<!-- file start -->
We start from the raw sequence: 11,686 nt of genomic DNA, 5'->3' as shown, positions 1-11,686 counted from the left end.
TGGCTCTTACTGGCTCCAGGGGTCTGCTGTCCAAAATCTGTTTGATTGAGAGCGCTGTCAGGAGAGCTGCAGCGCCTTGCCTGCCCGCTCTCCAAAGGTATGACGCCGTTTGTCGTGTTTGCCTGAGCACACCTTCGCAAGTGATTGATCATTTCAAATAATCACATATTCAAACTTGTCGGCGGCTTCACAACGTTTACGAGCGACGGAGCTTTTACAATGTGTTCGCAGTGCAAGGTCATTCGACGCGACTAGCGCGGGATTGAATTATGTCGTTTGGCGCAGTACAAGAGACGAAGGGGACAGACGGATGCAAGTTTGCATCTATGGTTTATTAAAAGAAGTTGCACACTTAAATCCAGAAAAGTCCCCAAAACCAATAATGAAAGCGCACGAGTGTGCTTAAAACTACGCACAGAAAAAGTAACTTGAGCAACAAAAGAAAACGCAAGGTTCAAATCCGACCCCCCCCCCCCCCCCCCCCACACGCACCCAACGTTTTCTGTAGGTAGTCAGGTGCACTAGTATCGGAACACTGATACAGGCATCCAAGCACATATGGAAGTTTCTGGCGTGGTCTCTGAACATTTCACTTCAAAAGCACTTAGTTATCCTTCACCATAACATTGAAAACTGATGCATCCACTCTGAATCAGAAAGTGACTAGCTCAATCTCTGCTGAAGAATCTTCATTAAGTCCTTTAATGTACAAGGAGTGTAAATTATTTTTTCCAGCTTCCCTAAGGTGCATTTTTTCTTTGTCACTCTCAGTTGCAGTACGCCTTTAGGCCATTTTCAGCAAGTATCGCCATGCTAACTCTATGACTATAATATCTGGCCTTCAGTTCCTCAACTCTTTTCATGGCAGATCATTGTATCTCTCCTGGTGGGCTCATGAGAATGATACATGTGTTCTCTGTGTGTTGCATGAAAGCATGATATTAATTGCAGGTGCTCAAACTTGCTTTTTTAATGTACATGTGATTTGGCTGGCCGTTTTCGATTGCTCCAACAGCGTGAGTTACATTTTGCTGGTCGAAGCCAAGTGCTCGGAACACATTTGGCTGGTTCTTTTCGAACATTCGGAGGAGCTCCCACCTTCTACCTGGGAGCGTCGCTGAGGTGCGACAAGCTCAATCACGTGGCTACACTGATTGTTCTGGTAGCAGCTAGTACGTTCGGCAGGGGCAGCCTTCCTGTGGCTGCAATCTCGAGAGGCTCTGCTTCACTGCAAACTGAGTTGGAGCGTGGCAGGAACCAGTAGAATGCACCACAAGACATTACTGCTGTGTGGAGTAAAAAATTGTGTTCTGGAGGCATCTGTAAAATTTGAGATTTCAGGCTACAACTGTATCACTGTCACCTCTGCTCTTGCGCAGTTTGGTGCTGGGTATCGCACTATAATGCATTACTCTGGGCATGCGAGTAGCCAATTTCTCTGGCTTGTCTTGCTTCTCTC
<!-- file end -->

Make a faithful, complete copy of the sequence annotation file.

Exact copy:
We start from the raw sequence: 11,686 nt of genomic DNA, 5'->3' as shown, positions 1-11,686 counted from the left end.
TGGCTCTTACTGGCTCCAGGGGTCTGCTGTCCAAAATCTGTTTGATTGAGAGCGCTGTCAGGAGAGCTGCAGCGCCTTGCCTGCCCGCTCTCCAAAGGTATGACGCCGTTTGTCGTGTTTGCCTGAGCACACCTTCGCAAGTGATTGATCATTTCAAATAATCACATATTCAAACTTGTCGGCGGCTTCACAACGTTTACGAGCGACGGAGCTTTTACAATGTGTTCGCAGTGCAAGGTCATTCGACGCGACTAGCGCGGGATTGAATTATGTCGTTTGGCGCAGTACAAGAGACGAAGGGGACAGACGGATGCAAGTTTGCATCTATGGTTTATTAAAAGAAGTTGCACACTTAAATCCAGAAAAGTCCCCAAAACCAATAATGAAAGCGCACGAGTGTGCTTAAAACTACGCACAGAAAAAGTAACTTGAGCAACAAAAGAAAACGCAAGGTTCAAATCCGACCCCCCCCCCCCCCCCCCCCACACGCACCCAACGTTTTCTGTAGGTAGTCAGGTGCACTAGTATCGGAACACTGATACAGGCATCCAAGCACATATGGAAGTTTCTGGCGTGGTCTCTGAACATTTCACTTCAAAAGCACTTAGTTATCCTTCACCATAACATTGAAAACTGATGCATCCACTCTGAATCAGAAAGTGACTAGCTCAATCTCTGCTGAAGAATCTTCATTAAGTCCTTTAATGTACAAGGAGTGTAAATTATTTTTTCCAGCTTCCCTAAGGTGCATTTTTTCTTTGTCACTCTCAGTTGCAGTACGCCTTTAGGCCATTTTCAGCAAGTATCGCCATGCTAACTCTATGACTATAATATCTGGCCTTCAGTTCCTCAACTCTTTTCATGGCAGATCATTGTATCTCTCCTGGTGGGCTCATGAGAATGATACATGTGTTCTCTGTGTGTTGCATGAAAGCATGATATTAATTGCAGGTGCTCAAACTTGCTTTTTTAATGTACATGTGATTTGGCTGGCCGTTTTCGATTGCTCCAACAGCGTGAGTTACATTTTGCTGGTCGAAGCCAAGTGCTCGGAACACATTTGGCTGGTTCTTTTCGAACATTCGGAGGAGCTCCCACCTTCTACCTGGGAGCGTCGCTGAGGTGCGACAAGCTCAATCACGTGGCTACACTGATTGTTCTGGTAGCAGCTAGTACGTTCGGCAGGGGCAGCCTTCCTGTGGCTGCAATCTCGAGAGGCTCTGCTTCACTGCAAACTGAGTTGGAGCGTGGCAGGAACCAGTAGAATGCACCACAAGACATTACTGCTGTGTGGAGTAAAAAATTGTGTTCTGGAGGCATCTGTAAAATTTGAGATTTCAGGCTACAACTGTATCACTGTCACCTCTGCTCTTGCGCAGTTTGGTGCTGGGTATCGCACTATAATGCATTACTCTGGGCATGCGAGTAGCCAATTTCTCTGGCTTGTCTTGCTTCTCTC